Category: video

Beyond meat: The end of food as we know it?

We should not feed plants to animals for meat, cheese, milk & eggs … we should use plants to actually make them!

The Giuseppe program from Chile’s Not Company (NotCo) are replicating animal ingredients, but entirely based on plants.

A group of Chilean scientists are on a mission to change the way that we make food and reduce the impact of animal faming on the environment in the process . The researchers have set up a company that uses artificial intelligence to find a way to replicate animal-based products like milk, yoghurt, cheese and mayonnaise, using plant based ingredients.

Listen to this exciting report 18mins40″ in to this Science in Action program from BBC World Service and read more:meet-the-worlds-smartest-food-scientist-guiseppe.

Talk to Al Jazeera – Beyond meat: The end of food as we know it?

Published on Feb 6, 2016

With the latest breakthroughs in artificial intelligence a whole new concept of food may soon radically change what we eat. And at the same time, some experts believe, it could reduce global warming.
No longer based on animal ingredients, this is a food entirely based on plants – although it looks and tastes like the classic food based on ingredients derived from animals.

This is not a new idea, it has been around for about 10 years.

But the breakthrough has been delayed, perhaps one of the reasons is that many consumers still prefer locally produced food, they want to trust the supply chain, and not simply depend on big manufacturers.

However, a group of young scientists in Chile are working on alternatives for a sustainable and meatless future.

Commercial engineer Matias Muchnick and Harvard research associate Karim Pichara are two of the founders of the Not Company.Together with biochemist Isidora Silva they are developing new plant-based food and are determined to bring it to people in their local market.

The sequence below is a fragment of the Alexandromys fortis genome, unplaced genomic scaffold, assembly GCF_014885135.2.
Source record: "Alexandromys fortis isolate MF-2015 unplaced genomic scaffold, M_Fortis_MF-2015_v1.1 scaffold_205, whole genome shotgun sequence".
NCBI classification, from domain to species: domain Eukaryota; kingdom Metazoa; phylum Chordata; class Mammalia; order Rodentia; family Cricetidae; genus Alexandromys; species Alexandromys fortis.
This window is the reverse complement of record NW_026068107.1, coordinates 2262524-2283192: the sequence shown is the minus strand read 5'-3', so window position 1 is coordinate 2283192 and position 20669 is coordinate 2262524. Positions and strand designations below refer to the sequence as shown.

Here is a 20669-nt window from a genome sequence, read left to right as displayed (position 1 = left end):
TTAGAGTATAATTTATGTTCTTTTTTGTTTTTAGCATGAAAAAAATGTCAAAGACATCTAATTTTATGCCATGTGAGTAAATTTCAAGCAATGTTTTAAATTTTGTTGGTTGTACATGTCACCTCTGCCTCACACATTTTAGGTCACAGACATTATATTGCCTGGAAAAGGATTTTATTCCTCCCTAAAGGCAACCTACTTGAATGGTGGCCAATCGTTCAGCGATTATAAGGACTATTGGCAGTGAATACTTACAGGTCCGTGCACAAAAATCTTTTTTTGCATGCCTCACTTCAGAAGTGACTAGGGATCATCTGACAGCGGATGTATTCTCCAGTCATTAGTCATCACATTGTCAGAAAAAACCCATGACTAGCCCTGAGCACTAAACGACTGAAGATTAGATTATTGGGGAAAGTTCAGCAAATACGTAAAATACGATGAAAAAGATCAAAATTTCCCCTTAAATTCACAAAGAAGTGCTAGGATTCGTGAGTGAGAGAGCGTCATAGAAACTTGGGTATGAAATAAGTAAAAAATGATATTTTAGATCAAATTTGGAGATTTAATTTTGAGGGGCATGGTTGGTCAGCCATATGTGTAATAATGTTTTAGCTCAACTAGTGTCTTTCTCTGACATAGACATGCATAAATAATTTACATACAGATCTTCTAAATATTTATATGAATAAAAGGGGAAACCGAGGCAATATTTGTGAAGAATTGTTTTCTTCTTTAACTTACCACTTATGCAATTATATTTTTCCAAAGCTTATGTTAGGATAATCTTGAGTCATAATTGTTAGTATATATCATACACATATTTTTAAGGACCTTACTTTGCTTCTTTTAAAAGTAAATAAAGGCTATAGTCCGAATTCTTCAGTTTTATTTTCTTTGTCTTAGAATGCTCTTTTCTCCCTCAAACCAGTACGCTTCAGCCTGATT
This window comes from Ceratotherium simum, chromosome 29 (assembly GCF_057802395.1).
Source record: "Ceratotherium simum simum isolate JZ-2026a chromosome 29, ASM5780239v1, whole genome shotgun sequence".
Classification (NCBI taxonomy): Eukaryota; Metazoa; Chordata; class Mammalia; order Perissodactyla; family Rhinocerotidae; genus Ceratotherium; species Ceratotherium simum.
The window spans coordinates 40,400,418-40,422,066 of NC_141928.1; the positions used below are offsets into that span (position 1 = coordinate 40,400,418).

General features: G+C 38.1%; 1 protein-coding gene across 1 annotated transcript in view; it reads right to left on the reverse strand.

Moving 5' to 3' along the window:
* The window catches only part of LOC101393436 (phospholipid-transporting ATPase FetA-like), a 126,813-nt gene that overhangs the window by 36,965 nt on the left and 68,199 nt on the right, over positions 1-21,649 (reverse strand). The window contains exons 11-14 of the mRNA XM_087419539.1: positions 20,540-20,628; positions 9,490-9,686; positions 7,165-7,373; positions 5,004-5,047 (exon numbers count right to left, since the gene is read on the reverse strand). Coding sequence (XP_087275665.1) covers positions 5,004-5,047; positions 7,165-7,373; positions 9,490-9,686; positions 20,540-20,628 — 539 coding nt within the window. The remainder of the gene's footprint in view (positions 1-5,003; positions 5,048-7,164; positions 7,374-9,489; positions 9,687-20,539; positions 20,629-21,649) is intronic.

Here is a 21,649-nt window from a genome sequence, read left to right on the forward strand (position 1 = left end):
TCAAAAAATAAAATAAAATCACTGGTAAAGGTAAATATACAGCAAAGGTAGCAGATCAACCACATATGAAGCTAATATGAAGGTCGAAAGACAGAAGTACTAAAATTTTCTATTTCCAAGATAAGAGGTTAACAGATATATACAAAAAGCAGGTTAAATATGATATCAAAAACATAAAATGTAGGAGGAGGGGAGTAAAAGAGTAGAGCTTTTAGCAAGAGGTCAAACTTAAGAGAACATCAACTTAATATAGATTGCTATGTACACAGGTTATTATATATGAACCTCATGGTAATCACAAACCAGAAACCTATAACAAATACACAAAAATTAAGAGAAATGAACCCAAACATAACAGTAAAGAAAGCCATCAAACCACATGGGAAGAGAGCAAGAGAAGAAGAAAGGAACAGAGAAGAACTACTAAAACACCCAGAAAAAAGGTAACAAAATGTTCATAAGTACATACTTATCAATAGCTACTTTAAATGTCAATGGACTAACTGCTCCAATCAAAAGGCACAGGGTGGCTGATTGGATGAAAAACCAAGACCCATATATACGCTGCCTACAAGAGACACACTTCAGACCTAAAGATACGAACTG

Part of what motivates them is what they consider to be the biggest drawback of classic animal farming: It requires massive amounts of land and it affects global warming.

According to the United Nations Food and Agriculture Organization, livestock contributes both directly and indirectly to climate change through the emissions of greenhouse gases such as carbon dioxide, methane and nitrous oxide.

Livestock is also a major driver of deforestation, desertification, as well as the release of carbon from cultivated soils. Overall the livestock sector is contributing 2.7 billion tonnes of CO2 emission according to the UN.

“When you get behind the scenes of the food industry, you don’t like what you see. There is a lot of things that we should be knowing… but we are blindsided by a whole industry that is making it really hard for us to see what we are really eating,” says Matias Muchnick.

The main scientist of the Not Company team is a computer, an artificial intelligence algorithm programmed to become the smartest food scientist in the world.

It uses deep learning parameters to understand food at a molecular level, helping the team to deliver tasty and affordable nutrition while using less water, less land, less energy, and without the need to cultivate harmful bio systems like animals.

It’s a complicated process but it’s designed to understand human perception of taste and texture which allows it to suggest clever recipes for sustainable and tasty plant-based foods. And it even understands the availability and use of resources for every single plant in the company’s database.

“We want people to eat better, but without even knowing, that’s the main objective of the Not Company,” Muchnick says.

But does the new model of food production really work? Will it be popular among consumers? What does it mean for the future of food? Are we at the tipping point of a food revolution?

The team behind the Not Company talks to Al Jazeera to discuss their work, their goals and their vision for the future of the food industry.


Milks of Human Kindness